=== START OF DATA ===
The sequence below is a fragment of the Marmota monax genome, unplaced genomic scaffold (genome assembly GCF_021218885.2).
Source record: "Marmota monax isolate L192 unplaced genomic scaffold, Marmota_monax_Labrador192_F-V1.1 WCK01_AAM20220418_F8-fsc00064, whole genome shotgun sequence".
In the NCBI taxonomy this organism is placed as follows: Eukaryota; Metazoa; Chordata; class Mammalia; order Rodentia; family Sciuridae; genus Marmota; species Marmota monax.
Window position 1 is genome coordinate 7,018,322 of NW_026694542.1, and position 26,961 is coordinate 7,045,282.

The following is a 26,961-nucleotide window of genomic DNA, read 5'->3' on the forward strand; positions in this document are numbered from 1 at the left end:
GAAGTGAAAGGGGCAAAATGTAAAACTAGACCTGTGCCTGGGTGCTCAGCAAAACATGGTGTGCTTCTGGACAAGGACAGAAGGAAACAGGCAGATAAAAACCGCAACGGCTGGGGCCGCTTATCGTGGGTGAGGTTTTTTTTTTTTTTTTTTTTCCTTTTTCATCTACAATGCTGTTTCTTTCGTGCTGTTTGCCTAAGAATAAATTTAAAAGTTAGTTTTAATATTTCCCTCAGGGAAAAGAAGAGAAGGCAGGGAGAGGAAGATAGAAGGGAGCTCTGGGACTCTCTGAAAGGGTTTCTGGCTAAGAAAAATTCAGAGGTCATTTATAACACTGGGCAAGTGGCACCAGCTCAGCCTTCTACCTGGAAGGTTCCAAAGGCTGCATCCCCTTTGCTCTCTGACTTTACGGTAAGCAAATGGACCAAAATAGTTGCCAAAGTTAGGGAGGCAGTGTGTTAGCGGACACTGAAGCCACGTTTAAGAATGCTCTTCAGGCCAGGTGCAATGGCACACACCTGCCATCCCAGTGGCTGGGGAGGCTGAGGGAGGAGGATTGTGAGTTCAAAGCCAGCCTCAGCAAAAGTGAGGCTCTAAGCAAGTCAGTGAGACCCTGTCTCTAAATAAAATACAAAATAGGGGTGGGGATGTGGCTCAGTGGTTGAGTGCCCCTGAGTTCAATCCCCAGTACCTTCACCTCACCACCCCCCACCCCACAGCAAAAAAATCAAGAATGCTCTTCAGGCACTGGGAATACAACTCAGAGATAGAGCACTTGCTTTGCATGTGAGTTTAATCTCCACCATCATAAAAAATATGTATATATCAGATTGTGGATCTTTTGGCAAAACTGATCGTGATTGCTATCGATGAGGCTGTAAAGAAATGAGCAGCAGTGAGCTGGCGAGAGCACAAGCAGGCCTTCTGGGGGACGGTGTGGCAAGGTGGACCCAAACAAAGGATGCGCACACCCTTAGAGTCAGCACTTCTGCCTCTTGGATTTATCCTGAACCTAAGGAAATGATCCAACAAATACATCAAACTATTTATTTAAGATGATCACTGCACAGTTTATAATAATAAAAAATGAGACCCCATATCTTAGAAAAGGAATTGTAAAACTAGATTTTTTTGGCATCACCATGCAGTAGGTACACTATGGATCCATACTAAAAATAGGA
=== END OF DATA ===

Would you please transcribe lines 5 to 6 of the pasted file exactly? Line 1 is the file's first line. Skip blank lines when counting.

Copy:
The following is a 26,961-nucleotide window of genomic DNA, read 5'->3' on the forward strand; positions in this document are numbered from 1 at the left end:
GAAGTGAAAGGGGCAAAATGTAAAACTAGACCTGTGCCTGGGTGCTCAGCAAAACATGGTGTGCTTCTGGACAAGGACAGAAGGAAACAGGCAGATAAAAACCGCAACGGCTGGGGCCGCTTATCGTGGGTGAGGTTTTTTTTTTTTTTTTTTTTCCTTTTTCATCTACAATGCTGTTTCTTTCGTGCTGTTTGCCTAAGAATAAATTTAAAAGTTAGTTTTAATATTTCCCTCAGGGAAAAGAAGAGAAGGCAGGGAGAGGAAGATAGAAGGGAGCTCTGGGACTCTCTGAAAGGGTTTCTGGCTAAGAAAAATTCAGAGGTCATTTATAACACTGGGCAAGTGGCACCAGCTCAGCCTTCTACCTGGAAGGTTCCAAAGGCTGCATCCCCTTTGCTCTCTGACTTTACGGTAAGCAAATGGACCAAAATAGTTGCCAAAGTTAGGGAGGCAGTGTGTTAGCGGACACTGAAGCCACGTTTAAGAATGCTCTTCAGGCCAGGTGCAATGGCACACACCTGCCATCCCAGTGGCTGGGGAGGCTGAGGGAGGAGGATTGTGAGTTCAAAGCCAGCCTCAGCAAAAGTGAGGCTCTAAGCAAGTCAGTGAGACCCTGTCTCTAAATAAAATACAAAATAGGGGTGGGGATGTGGCTCAGTGGTTGAGTGCCCCTGAGTTCAATCCCCAGTACCTTCACCTCACCACCCCCCACCCCACAGCAAAAAAATCAAGAATGCTCTTCAGGCACTGGGAATACAACTCAGAGATAGAGCACTTGCTTTGCATGTGAGTTTAATCTCCACCATCATAAAAAATATGTATATATCAGATTGTGGATCTTTTGGCAAAACTGATCGTGATTGCTATCGATGAGGCTGTAAAGAAATGAGCAGCAGTGAGCTGGCGAGAGCACAAGCAGGCCTTCTGGGGGACGGTGTGGCAAGGTGGACCCAAACAAAGGATGCGCACACCCTTAGAGTCAGCACTTCTGCCTCTTGGATTTATCCTGAACCTAAGGAAATGATCCAACAAATACATCAAACTATTTATTTAAGATGATCACTGCACAGTTTATAATAATAAAAAATGAGACCCCATATCTTAGAAAAGGAATTGTAAAACTAGATTTTTTTGGCATCACCATGCAGTAGGTACACTATGGATCCATACTAAAAATAGGA